The 2025 Ram 1500 REV’s Massive Weight Could Push Past EPA’s Light-Duty Rules
Ram’s electric pickup truck will be so heavy that it may skip federal crash and range testing.
The 2025 Ram 1500 REV has only just been revealed, and we've already spotted something curious: Flat side mirrors. They may not sound like a big deal, but they may tell us a ton about the electric Ram pickup.
Compared to the Ford F-150 Lightning and Chevy Silverado EV, the Ram claims the most range of any electric pickup, with 500-plus miles on a charge. It achieves that range with a gargantuan 229-kWh battery, almost 15% bigger than the one in the 2024 GMC Hummer EV. It may stretch even farther with a range extender that uses an onboard generator.
All this battery and motor probably makes the Ram REV awfully heavy—so heavy that it may be classified as a medium-duty truck. That could have inconvenient implications for owners, starting with those flat mirrors.
Like the Hummer before it, the Ram REV has flat "unit magnification" style mirrors, a type of mirror meant to portray the vehicle's dimensions to the driver accurately. Federal Motor Vehicle Safety Standard 111 requires them on vehicles with a gross vehicle weight rating—that's curb weight plus max payload—of more than 10,000 pounds. (They're also legal for lighter classes, but convex mirrors are more common for visibility. Hence, cutouts in the REV's mirrors probably house convex mirrors.)
These mirrors likely indicate a maximum GVWR above 10,000 pounds, which pushes it into Class 3 medium-duty truck territory. (Ram for its part, calls the REV "light-duty," but various sources disagree on whether Class 3s are light- or medium-duty. Semantics.) Regardless of word choice, the weight introduces another problem: range.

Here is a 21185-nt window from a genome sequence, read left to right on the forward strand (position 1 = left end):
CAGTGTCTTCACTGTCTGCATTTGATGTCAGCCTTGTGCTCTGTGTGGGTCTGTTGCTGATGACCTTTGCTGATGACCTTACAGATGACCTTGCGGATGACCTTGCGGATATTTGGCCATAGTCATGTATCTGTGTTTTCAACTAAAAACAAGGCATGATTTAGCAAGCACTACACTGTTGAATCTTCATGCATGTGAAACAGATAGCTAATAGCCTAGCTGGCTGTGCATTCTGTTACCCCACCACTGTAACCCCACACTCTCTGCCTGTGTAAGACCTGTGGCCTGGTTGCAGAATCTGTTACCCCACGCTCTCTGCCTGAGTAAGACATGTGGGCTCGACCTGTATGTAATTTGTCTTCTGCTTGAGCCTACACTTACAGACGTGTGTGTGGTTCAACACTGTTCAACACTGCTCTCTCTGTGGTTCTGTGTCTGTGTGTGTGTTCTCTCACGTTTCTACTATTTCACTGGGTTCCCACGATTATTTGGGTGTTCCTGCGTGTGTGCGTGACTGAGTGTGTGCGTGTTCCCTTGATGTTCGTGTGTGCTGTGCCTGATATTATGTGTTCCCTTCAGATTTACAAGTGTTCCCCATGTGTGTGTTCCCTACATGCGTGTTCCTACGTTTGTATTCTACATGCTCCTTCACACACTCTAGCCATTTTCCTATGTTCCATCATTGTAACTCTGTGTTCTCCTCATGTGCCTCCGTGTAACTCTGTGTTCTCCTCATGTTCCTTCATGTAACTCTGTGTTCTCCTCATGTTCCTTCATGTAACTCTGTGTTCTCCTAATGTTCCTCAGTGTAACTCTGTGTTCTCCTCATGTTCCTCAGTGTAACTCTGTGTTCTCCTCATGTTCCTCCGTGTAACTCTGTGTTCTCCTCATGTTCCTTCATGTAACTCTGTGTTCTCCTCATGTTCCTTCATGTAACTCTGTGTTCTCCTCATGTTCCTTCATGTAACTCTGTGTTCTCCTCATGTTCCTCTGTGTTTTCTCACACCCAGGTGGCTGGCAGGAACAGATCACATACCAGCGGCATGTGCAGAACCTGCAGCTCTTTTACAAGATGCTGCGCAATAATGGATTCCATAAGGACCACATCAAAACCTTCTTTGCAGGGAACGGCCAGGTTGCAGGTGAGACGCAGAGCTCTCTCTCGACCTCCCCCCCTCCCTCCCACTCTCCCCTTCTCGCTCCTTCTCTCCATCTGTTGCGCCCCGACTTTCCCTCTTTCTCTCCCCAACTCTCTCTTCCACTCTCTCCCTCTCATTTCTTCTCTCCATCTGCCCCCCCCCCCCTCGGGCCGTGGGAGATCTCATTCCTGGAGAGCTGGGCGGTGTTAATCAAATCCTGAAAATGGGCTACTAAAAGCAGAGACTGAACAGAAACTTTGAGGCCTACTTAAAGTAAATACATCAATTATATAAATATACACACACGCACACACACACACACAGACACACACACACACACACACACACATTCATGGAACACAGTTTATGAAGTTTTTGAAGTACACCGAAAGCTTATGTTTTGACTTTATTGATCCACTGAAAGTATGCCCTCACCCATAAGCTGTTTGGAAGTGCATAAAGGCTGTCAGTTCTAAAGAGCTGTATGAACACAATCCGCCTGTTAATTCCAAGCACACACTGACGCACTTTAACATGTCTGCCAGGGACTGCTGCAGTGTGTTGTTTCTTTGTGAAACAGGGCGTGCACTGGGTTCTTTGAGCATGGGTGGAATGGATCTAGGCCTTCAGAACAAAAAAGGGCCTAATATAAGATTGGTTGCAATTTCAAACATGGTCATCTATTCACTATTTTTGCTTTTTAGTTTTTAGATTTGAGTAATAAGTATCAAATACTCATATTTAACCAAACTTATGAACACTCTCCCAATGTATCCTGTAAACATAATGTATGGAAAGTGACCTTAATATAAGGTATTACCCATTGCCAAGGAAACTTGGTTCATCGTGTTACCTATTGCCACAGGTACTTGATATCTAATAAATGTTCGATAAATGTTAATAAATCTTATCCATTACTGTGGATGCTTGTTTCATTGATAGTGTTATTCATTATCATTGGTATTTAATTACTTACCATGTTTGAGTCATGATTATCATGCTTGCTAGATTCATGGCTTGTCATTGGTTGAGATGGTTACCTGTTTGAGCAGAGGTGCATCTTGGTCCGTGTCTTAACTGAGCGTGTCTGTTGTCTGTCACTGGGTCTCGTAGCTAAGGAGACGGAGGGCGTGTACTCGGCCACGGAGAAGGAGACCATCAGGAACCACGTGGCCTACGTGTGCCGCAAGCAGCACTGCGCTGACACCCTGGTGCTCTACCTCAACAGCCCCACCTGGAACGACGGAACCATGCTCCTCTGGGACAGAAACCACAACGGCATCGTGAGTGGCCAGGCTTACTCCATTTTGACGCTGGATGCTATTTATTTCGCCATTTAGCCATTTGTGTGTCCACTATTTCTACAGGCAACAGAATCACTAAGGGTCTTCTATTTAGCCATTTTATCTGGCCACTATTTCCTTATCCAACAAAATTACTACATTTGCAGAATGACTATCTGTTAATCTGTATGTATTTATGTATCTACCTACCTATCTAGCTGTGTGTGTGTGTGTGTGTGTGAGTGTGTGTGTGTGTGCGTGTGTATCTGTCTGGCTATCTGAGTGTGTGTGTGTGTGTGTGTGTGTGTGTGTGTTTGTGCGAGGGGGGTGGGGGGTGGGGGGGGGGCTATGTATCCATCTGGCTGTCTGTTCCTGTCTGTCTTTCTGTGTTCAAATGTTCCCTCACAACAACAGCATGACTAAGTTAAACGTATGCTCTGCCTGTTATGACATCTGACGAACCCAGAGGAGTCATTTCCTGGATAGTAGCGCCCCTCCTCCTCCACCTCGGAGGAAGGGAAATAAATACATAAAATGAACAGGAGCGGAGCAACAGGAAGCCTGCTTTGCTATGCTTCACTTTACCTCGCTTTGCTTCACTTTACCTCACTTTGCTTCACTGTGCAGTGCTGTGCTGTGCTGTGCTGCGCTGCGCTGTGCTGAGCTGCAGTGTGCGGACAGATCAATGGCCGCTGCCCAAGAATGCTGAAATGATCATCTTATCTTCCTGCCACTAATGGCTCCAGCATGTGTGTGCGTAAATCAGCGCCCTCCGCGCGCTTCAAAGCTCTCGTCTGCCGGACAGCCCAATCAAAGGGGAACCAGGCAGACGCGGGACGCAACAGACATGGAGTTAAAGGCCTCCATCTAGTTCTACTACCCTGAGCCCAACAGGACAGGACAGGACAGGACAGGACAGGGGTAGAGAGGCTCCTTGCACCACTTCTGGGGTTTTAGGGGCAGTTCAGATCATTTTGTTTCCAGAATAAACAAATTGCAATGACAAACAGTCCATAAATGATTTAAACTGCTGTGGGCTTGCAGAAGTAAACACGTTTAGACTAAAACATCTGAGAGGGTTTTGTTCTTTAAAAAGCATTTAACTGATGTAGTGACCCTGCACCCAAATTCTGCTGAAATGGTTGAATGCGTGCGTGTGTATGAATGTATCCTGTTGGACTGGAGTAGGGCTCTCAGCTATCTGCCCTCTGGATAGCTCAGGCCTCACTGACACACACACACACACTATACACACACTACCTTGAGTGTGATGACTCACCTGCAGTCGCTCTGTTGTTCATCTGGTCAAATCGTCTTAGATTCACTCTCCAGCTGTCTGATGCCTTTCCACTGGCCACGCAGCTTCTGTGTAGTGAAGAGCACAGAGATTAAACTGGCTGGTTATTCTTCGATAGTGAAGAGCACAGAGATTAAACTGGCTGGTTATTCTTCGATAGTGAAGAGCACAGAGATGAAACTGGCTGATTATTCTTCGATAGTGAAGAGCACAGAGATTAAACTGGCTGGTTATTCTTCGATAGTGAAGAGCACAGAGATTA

Ram claims more than 500 miles from the REV's biggest battery, but that claim may never be verified by independent EPA testing. Like the Hummer, crossing the 10,000-pound threshold would exempt the REV from federal testing by the EPA. (ICE Class 3 trucks don't get tested for gas mileage either.)
That's not the only federal test the Ram 1500 REV might get to skip, either. The NHTSA doesn't crash-test three-quarter-ton pickups like the Ram 3500, or for that matter, its electric equivalents. That goes for the Hummer EV (not tested), and may go for the Ram 1500 REV too.
With that said, the REV may still be crash tested and receive EPA range estimates—just probably not on the max-range trim. A Ram spokesperson told us that while the truck at the New York auto show this week has a production body, it's not the max-range, 500-mile version. That implies a lighter model that could limbo into Class 2B like the Rivian R1T, which does have an EPA range estimate. If the Ram REV is light enough to get into Class 2A, like the 2023 Ford F-150 Lightning, it would have some semblance of crash-testing. A little, anyway.
One thing the Ram probably won't have to do is stop for weigh stations like many Class 3s do. That applies to commercial vehicles only, and unless a REV is registered as a promotional vehicle, it won't be bought for business reasons: Its 5-foot-7 bed is too small to qualify for Section 179 tax deductions, and the production model doesn't have the concept's bed pass-through that might let Ram argue "it's bigger than it looks."
All this is superfluous given the kind of person who will buy the 2025 Ram 1500 REV, though. If you're buying what'll probably be a $100,000 electric truck based on its manufacturer's range claim alone, you're probably not the type to take independent range testing—or crash testing—into account. Like the Hummer and Rivian, the Ram 1500 REV is likely to initially be more of a statement and a toy than a tool.
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